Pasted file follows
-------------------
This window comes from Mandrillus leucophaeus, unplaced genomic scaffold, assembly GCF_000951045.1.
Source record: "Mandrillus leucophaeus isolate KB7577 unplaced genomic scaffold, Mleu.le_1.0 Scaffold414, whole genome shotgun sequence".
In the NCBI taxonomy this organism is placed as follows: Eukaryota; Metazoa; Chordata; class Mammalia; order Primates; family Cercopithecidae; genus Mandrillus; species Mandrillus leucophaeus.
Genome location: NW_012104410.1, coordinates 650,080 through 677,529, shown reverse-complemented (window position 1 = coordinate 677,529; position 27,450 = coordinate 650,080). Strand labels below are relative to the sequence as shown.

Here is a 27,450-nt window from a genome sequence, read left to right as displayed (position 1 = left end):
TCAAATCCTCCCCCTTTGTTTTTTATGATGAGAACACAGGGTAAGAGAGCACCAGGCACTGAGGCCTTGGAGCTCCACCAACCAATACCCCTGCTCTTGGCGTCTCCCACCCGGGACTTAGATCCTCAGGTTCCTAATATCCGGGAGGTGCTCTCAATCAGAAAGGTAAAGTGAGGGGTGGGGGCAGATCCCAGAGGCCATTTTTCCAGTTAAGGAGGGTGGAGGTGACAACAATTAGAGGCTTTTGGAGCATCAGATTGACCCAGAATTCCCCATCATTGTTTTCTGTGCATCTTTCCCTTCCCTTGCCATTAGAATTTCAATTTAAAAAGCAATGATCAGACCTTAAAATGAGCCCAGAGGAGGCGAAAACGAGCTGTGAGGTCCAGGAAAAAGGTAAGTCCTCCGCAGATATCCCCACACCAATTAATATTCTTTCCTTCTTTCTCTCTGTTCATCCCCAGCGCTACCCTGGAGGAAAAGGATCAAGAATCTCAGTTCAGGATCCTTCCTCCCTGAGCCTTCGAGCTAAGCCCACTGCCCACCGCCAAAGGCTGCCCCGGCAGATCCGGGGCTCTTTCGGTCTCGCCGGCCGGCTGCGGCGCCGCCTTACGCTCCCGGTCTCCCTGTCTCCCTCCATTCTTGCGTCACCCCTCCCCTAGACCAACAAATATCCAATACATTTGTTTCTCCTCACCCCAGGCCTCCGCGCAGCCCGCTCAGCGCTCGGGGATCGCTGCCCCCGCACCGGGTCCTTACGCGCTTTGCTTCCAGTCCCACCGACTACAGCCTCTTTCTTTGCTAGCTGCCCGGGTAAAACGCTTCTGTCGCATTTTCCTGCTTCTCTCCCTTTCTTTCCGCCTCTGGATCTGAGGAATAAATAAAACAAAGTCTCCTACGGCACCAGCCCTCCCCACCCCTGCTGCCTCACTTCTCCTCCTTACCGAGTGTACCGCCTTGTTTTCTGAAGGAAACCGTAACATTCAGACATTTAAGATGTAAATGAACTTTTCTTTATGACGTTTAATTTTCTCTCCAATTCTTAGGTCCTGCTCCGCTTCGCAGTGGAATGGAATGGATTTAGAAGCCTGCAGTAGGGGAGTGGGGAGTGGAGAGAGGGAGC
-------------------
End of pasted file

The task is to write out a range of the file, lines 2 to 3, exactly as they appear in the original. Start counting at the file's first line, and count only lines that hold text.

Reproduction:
Source record: "Mandrillus leucophaeus isolate KB7577 unplaced genomic scaffold, Mleu.le_1.0 Scaffold414, whole genome shotgun sequence".
In the NCBI taxonomy this organism is placed as follows: Eukaryota; Metazoa; Chordata; class Mammalia; order Primates; family Cercopithecidae; genus Mandrillus; species Mandrillus leucophaeus.